Manchester Stories and Tips

Olympic Football at Old Trafford

Saved Photo, Manchester, England

I was planning ahead a long time for the latest of my ‘Firsts for 2012’ – in fact I booked the tickets last year. In the bizarre lottery of buying Olympic tickets, we only managed to get football tickets. Of course we didn’t realize at the time that everyone who wanted them got football tickets and indeed I think they were still available just a few days before the games started. This classifies as a ‘first’ on two counts – the first time in our lives that the UK has hosted the Olympics and, in my husband’s case, the first time he’d been to a ‘proper’ football match. I say ‘proper’ since you can’t live in the UK and not see football all around you. A ‘proper’ match means one in a big stadium and not in the park with kit bags for goal posts.

We got three sets of tickets – all for Old Trafford, the home of Manchester United. I’ve been before to Old Trafford as well as to a couple of other UK or international stadiums but for Tony this was an absolute first. He was more excited than a kid at Christmas. Sadly we missed our first game – USA versus North Korea in the women’s tournament due to a family medical emergency. With the emergency looking a little less critical, we made it to our second match, a men’s match between Spain and Morocco.

The most important thing to know about the Olympic football tournament is that you won’t see the same national teams who take part in the World Cup or European Cup tournaments. Olympic football is an age-restricted game with the squads comprising players under 23 years old. Just three ‘over aged’ players are allowed though to call them such when they’re only a few years older rather implies they’re sending pensioners onto the pitch. The Spanish senior team is widely considered one of the best teams of all time and has won two European and one World Cup in succession. This should have been a great game. Their Moroccan opponents could be expected to want a good game, and to enjoy a bit of a fight with their neighbours. Unfortunately for us, by the time they came to play for us, it was clear that neither team was progressing beyond the group stages so there was nothing to play for.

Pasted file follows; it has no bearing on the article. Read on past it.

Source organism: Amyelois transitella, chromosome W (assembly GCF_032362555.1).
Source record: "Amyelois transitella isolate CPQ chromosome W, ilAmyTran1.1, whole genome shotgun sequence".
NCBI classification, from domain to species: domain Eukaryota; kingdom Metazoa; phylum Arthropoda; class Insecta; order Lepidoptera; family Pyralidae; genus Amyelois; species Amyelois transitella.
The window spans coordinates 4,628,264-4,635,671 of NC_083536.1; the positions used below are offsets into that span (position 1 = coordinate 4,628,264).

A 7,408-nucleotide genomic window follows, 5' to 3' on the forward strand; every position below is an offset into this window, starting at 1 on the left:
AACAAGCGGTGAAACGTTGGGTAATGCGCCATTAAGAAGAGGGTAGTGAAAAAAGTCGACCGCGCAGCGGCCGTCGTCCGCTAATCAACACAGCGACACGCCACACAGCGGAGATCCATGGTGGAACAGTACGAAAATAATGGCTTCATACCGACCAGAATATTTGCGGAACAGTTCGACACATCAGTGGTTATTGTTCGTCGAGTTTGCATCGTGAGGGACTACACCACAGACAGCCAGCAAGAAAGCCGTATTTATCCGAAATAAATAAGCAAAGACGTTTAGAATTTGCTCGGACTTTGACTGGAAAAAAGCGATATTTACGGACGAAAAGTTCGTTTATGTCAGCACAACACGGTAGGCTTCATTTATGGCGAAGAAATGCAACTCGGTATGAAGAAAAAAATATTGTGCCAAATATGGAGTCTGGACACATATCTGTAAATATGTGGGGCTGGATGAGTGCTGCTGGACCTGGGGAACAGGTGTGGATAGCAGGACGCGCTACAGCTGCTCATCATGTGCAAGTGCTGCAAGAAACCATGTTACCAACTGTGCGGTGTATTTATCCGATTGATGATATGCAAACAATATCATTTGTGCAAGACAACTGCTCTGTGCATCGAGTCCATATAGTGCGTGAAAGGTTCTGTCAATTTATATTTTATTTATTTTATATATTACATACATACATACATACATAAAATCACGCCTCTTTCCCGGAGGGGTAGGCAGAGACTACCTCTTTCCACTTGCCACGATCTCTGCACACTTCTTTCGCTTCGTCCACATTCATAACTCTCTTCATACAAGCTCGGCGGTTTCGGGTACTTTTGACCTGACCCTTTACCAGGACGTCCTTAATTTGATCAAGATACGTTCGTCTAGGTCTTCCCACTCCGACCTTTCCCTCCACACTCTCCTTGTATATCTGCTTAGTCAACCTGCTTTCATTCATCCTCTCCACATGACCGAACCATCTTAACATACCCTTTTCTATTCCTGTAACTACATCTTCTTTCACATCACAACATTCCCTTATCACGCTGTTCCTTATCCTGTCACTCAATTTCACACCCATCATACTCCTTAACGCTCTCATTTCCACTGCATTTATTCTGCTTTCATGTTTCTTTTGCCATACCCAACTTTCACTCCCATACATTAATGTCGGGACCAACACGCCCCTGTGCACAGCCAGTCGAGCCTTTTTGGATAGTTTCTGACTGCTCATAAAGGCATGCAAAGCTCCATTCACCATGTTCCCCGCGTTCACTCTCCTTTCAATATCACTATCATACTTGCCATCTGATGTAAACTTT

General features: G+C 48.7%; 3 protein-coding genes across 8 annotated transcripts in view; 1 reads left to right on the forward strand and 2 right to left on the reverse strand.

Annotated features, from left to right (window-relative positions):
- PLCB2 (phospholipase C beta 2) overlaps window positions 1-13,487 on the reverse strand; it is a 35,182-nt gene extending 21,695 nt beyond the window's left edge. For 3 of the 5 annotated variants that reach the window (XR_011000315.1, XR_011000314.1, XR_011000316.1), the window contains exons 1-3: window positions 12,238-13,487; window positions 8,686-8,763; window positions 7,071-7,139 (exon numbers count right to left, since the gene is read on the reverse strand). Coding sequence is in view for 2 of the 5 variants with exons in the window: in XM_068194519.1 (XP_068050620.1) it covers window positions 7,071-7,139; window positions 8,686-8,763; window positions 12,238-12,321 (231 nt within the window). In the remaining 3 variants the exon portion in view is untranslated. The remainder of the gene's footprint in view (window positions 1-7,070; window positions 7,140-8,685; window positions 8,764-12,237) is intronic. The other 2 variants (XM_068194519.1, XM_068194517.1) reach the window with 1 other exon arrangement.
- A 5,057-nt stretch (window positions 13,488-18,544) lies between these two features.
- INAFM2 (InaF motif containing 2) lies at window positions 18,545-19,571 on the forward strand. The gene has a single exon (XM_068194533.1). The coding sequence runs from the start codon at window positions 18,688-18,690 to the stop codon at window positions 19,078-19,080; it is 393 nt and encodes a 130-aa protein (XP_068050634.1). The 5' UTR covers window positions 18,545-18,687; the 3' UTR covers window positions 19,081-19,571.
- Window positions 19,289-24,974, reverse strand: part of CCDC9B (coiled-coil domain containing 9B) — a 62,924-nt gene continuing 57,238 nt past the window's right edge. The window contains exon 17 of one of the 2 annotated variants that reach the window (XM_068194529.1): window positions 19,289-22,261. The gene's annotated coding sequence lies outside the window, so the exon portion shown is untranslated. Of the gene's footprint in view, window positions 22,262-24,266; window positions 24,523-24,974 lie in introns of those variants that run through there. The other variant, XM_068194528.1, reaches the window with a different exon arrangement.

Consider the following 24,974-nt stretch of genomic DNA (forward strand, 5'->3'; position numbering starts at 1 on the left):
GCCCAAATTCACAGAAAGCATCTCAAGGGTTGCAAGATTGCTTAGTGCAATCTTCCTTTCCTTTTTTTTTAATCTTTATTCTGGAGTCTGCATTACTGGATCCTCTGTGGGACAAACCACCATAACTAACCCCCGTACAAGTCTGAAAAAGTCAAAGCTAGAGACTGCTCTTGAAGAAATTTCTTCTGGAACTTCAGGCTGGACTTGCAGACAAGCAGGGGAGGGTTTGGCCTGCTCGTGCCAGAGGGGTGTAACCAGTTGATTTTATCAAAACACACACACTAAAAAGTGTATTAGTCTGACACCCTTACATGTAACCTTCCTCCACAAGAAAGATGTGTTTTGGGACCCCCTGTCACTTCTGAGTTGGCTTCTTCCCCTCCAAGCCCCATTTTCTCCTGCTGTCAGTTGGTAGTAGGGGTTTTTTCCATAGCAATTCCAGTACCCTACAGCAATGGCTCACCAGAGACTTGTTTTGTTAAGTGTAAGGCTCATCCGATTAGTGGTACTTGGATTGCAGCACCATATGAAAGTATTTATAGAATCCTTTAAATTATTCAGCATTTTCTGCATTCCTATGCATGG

We arrived very early. We’re novices and we didn’t want to risk missing the beginning and we’d heard lots of stories about extreme security. We didn’t want to be standing in a line whilst the fun was going on somewhere else. The company I work for has a factory about 20 minutes walk from the stadium so I arranged to leave the car there and walk to the ground. I asked one of the guys in the office how to get there and he told me – quite correctly – to just follow everyone else. He also added that there would be lots of volunteers standing around waving us in the right direction.

The closer you get the more intense the wave of human traffic becomes. We said hello and smiled at all the police that we passed. I figure not many people do and my husband likes to be nice to the police because they keep him in work (he’s a prison officer). As we got close to the stadium people were distributing plastic bags for us to put our belongings into. Anyone with a bag – I had my camera case – had to go to a table for a security check. I emptied the bag, showed the security guy what was in it, and he then sealed it in a big transparent plastic bag. This is not standard behaviour at a football match, but for the Olympics we are all too well aware that there are people who’d love to make a point with an attack, just as happened in Munich 40 years ago.